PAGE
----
This thesis examines the soccer rivalry between Mexico and the United States that has been evolving since the early 1990s. Neither Mexico nor the United States are soccer powerhouse nations, yet their rivalry is arguably one of the most passionate contests in the world. For the Mexican National team the rivalry has become a struggle to maintain dominance and power in one of the few arenas where Mexico traditionally has had an advantage. The ability of the United States to challenge Mexican hegemony has intensified the rivalry. Although the United States has been able to score some victories inside the field, acceptance in their home venues has been elusive. When playing against Mexico, even as the host team, the United States is consistently treated as the visiting team by the ethnic Mexicans living in the United States who compose the majority of the spectators. The rivalry has increased as a result of ethnic Mexicans' overt preference for the Mexican National team. In the U.S. public sphere, ethnic Mexicans have been segregated, discriminated against, economically marginalized and considered invisible. Outside of the stadium, ethnic Mexicans in general have been sidelined by U.S. society. Inside the stadium, they have made their presence known and have become highly visible. By chanting for the Mexican team, wearing the colors of El Tri, and carrying the Mexican flag, the fans have asserted their identity and heritage.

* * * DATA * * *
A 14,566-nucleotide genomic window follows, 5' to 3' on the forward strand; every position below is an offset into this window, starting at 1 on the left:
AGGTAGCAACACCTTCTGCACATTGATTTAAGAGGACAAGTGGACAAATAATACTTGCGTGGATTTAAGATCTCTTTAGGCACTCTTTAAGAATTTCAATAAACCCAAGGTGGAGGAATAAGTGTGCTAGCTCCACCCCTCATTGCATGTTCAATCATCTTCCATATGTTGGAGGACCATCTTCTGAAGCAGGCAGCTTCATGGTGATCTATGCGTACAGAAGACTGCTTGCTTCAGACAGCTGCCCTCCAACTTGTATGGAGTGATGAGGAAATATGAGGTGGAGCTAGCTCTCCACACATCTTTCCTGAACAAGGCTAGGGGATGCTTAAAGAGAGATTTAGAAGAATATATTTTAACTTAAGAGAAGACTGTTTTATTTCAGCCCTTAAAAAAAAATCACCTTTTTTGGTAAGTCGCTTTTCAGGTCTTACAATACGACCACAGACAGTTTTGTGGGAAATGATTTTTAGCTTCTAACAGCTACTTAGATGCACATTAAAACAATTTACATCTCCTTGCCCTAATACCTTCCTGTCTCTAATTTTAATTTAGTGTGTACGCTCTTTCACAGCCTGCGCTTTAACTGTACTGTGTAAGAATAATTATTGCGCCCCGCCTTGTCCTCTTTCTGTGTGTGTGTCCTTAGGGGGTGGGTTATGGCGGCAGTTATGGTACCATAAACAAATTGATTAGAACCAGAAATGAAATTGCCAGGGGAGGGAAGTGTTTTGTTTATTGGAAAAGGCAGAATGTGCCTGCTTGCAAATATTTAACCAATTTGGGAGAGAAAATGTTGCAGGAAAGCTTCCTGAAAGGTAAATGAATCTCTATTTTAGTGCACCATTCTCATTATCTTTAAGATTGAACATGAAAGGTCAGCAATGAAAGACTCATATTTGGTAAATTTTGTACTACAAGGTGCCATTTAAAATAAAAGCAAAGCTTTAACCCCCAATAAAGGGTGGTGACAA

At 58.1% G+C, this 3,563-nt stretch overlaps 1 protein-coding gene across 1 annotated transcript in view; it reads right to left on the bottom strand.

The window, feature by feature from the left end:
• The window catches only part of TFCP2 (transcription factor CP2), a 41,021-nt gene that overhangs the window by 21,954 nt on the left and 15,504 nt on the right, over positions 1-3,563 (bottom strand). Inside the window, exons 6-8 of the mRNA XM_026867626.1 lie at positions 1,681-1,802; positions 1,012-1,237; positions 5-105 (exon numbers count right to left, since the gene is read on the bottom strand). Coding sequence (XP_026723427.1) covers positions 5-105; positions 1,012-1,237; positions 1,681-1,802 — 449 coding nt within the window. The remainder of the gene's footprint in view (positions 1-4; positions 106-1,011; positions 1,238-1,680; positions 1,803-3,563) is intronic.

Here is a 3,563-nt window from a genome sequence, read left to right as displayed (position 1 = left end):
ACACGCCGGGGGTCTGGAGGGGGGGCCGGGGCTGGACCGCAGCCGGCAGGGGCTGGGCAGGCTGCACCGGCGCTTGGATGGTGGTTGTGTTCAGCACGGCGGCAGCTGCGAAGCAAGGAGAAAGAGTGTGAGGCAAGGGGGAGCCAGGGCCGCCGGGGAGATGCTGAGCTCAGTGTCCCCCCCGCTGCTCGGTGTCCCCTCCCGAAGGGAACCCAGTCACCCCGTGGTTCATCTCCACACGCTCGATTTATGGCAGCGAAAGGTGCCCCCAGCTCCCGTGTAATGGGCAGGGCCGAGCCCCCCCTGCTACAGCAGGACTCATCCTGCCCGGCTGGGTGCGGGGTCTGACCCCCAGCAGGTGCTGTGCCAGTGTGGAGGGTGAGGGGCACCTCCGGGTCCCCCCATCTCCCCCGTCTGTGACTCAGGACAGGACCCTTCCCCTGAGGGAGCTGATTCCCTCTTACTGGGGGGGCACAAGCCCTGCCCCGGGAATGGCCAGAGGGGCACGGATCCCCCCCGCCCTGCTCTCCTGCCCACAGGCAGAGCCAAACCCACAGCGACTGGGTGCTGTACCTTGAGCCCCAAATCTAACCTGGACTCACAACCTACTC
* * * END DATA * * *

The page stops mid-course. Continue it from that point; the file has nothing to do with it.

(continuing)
Master of Arts (M.A.)
College of Arts and Humanities
Length of Campus-only Access
Masters Thesis (Open Access)
Rodriguez, Paola, "A Pure Space To Be Mexican: Ethnic Mexicans And The Mexico-u.S. Soccer Rivalry, 1990-2002" (2008). Electronic Theses and Dissertations. 3632.